LISNews:

Librarian And Information Science News
  1. Bookstore's Tweet On The Sale Of A Children's Book After 27 Years, Goes Viral : NPR
    Topic: 
    The store's tweet about the sale has since gone viral and received thousands of replies. Author Sarah Todd Taylor tweeted in response, "The book held its breath. It had hoped so often, only to have that hope crushed. Hands lifted it from the shelf, wrapped it warmly in paper. As the door closed on its past life, the book heard the soft cheers of its shelfmates."
    From Bookstore's Tweet On The Sale Of A Children's Book After 27 Years, Goes Viral : NPR
  2. The Competitive Book Sorters Who Spread Knowledge Around New York - Atlas Obscura
    Topic: 
    With minutes to go until game time, the 12 elite sorters have emerged, wearing matching BookOps T-shirts. They march toward the machine as if boarding Apollo 11. The offices upstairs have emptied into the basement, and a wide variety of library personnel fill every available space in the room to cheer the sorters on. “We’re gonna take ‘em down, it’s not gonna be an issue,” says Michael Genao, a 22-year-old sophomore sorter with a linebacker’s build. “I guarantee it,” he adds, as he paces between his teammates, the last few bites of a chocolate donut in his hand.
    From The Competitive Book Sorters Who Spread Knowledge Around New York - Atlas Obscura
  3. Booksellers Protest Amazon Site’s Move to Drop Stores From Certain Countries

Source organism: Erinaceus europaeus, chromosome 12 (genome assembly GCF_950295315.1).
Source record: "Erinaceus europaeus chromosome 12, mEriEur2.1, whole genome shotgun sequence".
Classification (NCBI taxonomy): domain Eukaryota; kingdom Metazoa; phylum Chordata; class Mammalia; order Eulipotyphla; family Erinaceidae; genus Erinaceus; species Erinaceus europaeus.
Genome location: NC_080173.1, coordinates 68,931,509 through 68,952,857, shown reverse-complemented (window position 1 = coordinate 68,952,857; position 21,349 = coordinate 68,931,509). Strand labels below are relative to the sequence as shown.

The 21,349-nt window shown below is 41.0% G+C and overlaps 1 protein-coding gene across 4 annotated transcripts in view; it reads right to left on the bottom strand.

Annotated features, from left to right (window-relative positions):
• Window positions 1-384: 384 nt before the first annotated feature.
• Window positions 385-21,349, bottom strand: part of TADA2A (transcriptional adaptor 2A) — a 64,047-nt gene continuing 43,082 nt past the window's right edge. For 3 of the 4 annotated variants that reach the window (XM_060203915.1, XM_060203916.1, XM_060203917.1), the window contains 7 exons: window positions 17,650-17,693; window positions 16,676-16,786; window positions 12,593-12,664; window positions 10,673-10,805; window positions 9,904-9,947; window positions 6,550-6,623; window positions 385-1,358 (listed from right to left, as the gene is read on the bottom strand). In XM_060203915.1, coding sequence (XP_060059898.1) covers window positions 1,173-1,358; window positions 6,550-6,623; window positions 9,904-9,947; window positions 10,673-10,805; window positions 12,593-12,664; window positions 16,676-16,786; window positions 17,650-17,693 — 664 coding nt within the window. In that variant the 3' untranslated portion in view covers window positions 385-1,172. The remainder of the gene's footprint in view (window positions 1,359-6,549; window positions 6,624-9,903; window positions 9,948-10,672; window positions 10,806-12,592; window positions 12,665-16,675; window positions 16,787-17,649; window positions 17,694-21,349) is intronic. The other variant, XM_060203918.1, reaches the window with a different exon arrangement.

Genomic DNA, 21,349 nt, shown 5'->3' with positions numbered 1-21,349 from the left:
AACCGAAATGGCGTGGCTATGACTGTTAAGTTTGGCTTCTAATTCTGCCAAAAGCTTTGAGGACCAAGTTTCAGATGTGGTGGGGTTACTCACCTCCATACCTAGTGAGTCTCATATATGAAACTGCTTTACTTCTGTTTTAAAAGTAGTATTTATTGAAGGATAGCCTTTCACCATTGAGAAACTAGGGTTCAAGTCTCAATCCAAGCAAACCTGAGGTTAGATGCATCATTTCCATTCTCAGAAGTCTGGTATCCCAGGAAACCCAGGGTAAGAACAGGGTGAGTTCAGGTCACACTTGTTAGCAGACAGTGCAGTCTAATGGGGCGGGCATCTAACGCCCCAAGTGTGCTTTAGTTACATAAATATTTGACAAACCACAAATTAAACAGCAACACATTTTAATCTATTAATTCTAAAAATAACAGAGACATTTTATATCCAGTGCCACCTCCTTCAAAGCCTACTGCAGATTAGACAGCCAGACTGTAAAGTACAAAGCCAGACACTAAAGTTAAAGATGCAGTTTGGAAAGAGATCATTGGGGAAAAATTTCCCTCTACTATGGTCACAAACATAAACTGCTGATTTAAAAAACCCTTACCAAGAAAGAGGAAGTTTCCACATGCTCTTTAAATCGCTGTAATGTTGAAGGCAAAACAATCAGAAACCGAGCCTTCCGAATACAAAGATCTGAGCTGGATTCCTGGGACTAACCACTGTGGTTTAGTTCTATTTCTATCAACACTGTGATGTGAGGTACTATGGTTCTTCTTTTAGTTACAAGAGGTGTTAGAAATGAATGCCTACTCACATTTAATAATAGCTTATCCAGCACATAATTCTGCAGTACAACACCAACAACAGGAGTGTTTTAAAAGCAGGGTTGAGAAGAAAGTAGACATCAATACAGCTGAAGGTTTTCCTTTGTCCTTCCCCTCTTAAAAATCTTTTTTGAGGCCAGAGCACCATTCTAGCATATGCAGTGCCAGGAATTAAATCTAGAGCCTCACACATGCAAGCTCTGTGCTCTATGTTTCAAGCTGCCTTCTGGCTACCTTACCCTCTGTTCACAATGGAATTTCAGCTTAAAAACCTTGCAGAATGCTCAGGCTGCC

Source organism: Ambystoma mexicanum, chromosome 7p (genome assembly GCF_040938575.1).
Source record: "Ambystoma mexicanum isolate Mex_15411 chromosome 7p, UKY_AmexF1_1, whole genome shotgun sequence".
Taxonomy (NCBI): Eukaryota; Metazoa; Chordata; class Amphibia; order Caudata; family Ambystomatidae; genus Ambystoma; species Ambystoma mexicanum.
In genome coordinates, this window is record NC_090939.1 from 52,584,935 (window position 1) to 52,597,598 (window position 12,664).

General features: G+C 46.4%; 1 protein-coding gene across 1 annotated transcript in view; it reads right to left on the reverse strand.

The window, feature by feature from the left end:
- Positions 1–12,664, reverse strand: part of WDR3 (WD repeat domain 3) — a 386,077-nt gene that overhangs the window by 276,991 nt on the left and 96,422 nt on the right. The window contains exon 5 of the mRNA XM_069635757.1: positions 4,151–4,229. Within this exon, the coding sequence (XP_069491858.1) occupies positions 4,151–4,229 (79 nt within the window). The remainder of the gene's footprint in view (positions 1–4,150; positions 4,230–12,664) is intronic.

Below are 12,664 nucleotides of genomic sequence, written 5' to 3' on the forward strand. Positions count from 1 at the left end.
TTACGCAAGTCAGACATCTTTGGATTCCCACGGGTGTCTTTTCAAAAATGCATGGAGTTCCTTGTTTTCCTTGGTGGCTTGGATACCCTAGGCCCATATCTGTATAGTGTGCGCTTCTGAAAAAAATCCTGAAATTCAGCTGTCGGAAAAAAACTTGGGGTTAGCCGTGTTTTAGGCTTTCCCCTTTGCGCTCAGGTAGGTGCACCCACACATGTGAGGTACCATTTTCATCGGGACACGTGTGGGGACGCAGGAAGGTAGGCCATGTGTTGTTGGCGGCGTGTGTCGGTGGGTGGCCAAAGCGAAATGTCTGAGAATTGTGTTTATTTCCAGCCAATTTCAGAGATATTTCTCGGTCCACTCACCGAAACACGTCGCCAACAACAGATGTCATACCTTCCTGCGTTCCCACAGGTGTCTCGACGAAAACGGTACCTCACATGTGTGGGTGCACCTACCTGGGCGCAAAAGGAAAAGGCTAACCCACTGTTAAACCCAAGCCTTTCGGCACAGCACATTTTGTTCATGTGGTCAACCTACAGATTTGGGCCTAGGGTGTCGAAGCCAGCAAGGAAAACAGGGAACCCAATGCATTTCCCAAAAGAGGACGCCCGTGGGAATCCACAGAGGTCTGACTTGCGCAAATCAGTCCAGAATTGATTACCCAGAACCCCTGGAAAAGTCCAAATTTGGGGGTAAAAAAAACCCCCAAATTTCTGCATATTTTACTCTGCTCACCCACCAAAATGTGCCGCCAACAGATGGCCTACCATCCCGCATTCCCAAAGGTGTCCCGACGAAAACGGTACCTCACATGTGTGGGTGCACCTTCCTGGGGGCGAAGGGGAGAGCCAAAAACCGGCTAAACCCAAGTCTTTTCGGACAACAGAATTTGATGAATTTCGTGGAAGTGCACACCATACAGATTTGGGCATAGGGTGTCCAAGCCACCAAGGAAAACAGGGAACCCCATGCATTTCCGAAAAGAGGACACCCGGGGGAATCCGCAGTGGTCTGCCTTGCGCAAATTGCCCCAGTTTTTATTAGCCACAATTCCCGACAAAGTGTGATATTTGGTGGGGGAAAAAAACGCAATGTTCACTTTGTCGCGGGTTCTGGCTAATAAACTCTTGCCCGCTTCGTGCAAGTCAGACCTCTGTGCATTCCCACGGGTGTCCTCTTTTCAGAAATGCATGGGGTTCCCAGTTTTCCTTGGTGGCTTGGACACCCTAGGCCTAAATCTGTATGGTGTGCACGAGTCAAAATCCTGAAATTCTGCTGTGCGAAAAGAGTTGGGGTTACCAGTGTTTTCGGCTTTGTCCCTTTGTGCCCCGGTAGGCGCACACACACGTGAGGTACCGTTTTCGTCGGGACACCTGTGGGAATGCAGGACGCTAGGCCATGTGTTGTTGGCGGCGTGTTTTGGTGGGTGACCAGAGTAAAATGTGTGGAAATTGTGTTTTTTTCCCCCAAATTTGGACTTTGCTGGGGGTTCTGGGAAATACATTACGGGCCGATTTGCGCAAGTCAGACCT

Topic: 
    More than 250 antiquarian book dealers in 24 countries say they are pulling over a million books off an Amazon-owned site for a week, an impromptu protest after the site abruptly moved to ban sellers from several nations. The flash strike against the site, AbeBooks, which is due to begin Monday, is a rare concerted action by vendors against any part of Amazon, which depends on third-party sellers for much of its merchandise and revenue. The protest arrives as increasing attention is being paid to the extensive power that Amazon wields as a retailer — a power that is greatest in books.
    From Booksellers Protest Amazon Site’s Move to Drop Stores From Certain Countries - The New York Times
  4. Harvard Converts Millions of Legal Documents into Open Data
    Topic: 
    A new free website spearheaded by the Library Innovation Lab at the Harvard Law School makes available nearly 6.5 million state and federal cases dating from the 1600s to earlier this year, in an initiative that could alter and inform the future availability of similar areas of public-sector big data. Led by the Lab, which was founded in 2010 as an arena for experimentation and exploration into expanding the role of libraries in the online era, the Caselaw Access Project went live Oct. 29 after five years of discussions, planning and digitization of roughly 100,000 pages per day over two years
    From Harvard Converts Millions of Legal Documents into Open Data
  5. In win for open access, two major funders to bar grantees from publishing in hybrid journals
    Topic: 
    The largest part of the policy change is that as of January 2020, Wellcome and Gates will no longer allow their grantees to publish in so-called hybrid OA journals, which have both subscription and free content. Most scientific journals now follow that hybrid business model, which allows authors to pay a fee if they want to make their articles OA. For the past decade, Wellcome has allowed its grantees to pay these fees, in part because it viewed them as a way to help publishers finance a switch in their business models to full OA. “We no longer believe it’s a transition,” says Robert Kiley, head of open research at the Wellcome. “We’re looking to bring about a change where all research is open access.”
    From In win for open access, two major funders to bar grantees from publishing in hybrid journals | Science | AAAS

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